In his more than two decades in cybersecurity, Joseph Steinberg said the stakes of his job have grown immensely.
The role used to mean simply preventing hackers from infiltrating websites and networks in a quest to leave their mark; now, cybersecurity specialists such as Steinberg are responsible for protecting billions of dollars' worth of critical information and money amid heightened threats.
"It used to be mischievous types of attacks," Steinberg, chief executive officer of Green Armor Solutions, told ITTechNewsDaily. "Today, there is a totally different range of threats."
At the forefront are attacks on websites, with hackers scouring online sites for critical company data and access to private customer information, including credit card numbers.
"Now (hacking) has become a vehicle for good old-fashioned theft," Steinberg said.
The importance of cybersecurity isn't going unnoticed by the Department of Homeland Security, which has partnered with the National Cyber Security Alliance to declare October National Cybersecurity Awareness Month.
Now in its eighth year, the observance is designed to educate Americans about cybersecurity, and increase the resiliency of the nation and its cyber infrastructure.
Steinberg, whose IT company offers authentication software that helps businesses secure access to online systems from computers and mobile devices, said a quick online search will bring up a number of step-by-step toolkits teaching would-be hackers the tricks of the trade.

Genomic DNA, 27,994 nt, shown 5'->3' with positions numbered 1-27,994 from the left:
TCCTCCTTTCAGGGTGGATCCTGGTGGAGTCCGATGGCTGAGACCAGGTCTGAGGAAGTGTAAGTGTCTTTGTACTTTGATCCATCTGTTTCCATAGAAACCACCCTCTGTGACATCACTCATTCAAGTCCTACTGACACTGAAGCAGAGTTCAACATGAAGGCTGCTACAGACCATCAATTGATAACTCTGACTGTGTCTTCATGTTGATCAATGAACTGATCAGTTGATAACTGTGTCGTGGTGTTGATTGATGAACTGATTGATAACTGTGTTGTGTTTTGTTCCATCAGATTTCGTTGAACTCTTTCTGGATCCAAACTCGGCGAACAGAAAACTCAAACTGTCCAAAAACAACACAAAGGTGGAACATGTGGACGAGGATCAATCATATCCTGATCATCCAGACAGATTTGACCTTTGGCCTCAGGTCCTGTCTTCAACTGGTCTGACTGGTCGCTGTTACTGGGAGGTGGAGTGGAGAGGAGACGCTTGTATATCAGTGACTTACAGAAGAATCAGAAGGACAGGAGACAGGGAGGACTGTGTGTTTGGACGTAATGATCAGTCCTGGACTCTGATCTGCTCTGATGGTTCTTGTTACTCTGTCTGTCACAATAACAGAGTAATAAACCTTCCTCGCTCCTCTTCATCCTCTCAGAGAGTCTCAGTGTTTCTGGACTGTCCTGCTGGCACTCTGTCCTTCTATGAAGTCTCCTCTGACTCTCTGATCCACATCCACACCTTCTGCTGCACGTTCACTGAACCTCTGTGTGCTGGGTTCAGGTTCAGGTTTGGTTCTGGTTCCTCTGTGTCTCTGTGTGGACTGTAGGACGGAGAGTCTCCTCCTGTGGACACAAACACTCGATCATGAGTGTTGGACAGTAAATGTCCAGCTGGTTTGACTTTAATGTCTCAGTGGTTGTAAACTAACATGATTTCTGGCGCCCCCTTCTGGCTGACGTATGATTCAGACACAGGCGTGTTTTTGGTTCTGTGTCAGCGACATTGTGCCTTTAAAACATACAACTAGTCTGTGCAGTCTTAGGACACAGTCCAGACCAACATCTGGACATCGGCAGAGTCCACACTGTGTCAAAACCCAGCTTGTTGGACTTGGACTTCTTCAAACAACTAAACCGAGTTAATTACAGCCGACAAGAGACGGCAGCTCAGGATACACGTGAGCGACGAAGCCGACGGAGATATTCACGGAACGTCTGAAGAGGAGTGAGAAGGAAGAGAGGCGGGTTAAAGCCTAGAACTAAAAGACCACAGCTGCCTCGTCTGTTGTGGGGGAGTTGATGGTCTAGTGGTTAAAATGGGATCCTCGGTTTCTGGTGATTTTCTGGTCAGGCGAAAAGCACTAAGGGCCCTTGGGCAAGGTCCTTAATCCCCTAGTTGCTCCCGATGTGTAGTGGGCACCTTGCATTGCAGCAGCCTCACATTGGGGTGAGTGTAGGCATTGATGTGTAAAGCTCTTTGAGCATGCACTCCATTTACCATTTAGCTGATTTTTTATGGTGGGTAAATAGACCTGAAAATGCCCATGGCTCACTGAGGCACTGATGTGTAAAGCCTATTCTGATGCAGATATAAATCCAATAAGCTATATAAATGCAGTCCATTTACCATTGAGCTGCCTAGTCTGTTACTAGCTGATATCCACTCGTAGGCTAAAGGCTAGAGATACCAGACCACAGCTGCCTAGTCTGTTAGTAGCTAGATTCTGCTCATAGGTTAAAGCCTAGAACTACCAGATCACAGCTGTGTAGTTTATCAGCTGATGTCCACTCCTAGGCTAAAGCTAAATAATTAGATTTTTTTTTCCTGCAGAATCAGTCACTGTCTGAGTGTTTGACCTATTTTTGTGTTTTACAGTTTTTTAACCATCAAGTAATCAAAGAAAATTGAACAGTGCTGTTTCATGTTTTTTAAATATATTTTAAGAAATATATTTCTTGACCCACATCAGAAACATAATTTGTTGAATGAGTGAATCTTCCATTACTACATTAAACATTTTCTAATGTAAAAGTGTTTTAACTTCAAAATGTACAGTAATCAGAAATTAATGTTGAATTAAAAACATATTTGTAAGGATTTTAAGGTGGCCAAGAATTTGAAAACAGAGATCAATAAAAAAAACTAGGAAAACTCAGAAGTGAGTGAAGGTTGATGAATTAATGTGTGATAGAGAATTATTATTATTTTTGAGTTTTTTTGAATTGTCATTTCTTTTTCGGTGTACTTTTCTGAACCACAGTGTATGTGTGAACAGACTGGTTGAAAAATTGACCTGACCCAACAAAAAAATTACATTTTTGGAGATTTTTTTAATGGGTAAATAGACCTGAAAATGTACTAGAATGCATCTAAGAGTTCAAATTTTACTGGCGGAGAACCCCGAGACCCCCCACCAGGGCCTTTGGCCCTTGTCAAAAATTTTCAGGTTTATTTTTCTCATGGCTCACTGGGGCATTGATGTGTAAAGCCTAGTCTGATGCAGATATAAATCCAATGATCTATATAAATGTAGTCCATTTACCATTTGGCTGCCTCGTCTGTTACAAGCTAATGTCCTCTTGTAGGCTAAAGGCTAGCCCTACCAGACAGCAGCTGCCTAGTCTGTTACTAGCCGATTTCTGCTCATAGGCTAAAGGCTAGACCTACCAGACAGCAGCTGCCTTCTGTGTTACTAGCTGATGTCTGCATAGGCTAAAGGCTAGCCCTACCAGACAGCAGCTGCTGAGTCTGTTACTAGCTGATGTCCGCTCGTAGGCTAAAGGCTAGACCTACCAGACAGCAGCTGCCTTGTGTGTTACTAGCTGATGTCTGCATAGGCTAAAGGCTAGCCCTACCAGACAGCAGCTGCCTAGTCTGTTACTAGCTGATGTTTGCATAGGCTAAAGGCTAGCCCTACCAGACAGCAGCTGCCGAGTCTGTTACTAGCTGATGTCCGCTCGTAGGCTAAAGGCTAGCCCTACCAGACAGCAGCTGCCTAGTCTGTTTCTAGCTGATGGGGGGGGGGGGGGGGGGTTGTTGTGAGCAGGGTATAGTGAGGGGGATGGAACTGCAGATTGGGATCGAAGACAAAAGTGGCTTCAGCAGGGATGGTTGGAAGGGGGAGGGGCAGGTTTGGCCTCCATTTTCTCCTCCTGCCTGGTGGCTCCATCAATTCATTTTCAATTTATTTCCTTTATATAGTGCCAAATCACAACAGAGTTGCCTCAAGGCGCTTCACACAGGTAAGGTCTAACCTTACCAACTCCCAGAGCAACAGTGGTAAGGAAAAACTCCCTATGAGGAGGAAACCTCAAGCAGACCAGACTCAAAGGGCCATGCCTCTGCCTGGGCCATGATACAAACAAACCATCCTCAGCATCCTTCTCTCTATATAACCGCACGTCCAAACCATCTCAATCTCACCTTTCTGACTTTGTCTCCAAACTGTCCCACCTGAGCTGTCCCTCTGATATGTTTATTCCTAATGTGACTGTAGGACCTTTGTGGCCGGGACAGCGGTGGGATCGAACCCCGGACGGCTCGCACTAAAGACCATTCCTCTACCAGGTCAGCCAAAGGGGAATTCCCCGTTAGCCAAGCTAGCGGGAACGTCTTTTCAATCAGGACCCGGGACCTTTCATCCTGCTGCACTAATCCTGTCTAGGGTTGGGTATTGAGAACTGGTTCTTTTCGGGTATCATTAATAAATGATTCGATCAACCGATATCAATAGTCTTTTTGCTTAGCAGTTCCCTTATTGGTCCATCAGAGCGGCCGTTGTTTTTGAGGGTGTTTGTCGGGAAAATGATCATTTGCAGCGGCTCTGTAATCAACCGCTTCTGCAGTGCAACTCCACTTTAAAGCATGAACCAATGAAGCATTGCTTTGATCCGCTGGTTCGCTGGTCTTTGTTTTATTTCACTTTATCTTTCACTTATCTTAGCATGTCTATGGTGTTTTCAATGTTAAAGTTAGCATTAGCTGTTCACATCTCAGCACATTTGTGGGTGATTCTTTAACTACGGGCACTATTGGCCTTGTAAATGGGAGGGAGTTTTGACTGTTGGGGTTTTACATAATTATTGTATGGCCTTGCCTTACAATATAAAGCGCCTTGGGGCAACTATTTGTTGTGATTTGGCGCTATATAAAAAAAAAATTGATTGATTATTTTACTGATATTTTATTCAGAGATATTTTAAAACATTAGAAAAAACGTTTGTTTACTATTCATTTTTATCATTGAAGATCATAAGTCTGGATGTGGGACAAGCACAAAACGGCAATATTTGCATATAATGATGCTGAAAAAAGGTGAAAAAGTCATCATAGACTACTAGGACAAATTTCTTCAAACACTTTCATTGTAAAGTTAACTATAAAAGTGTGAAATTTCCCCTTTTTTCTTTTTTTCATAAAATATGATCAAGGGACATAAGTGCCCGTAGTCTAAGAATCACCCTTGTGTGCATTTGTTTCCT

"It is a lot easier to hack today," Steinberg said. "Against sites that aren't well-protected, these toolkits have been successful."
The Internet's infiltration of the globe — and its reach to many underdeveloped nations — also has increased hacking.
"You have hackers in all of these areas, and they are pretty sophisticated," Steinberg said.
And cybersecurity is no longer just a problem for large corporations, he said. In recent years, there has been an increase in the number of small businesses, whose security isn't always up to par, falling victim to cyberattacks.
"Many criminals are going to target the little guy," Steinberg said.
Previous studies have indicated an IT security breach can cost more than $200 per record. With that in mind, Steinberg said there are a number of things business owners and individuals should be doing to ensure the security of their online information.
He suggests business owners have an outside expert look over their system to see where they are most vulnerable. Additionally, he suggested that businesses put stringent controls on which employees have access to which information, and ensure all critical information is encrypted.
"It doesn't guarantee it won't be accessed, but it makes it less likely," Steinberg said.
Moving forward, Steinberg said securing mobile devices such as smartphones and tablets will pose the most challenges for IT security professionals.
"That is where the problems are going to occur," Steinberg said.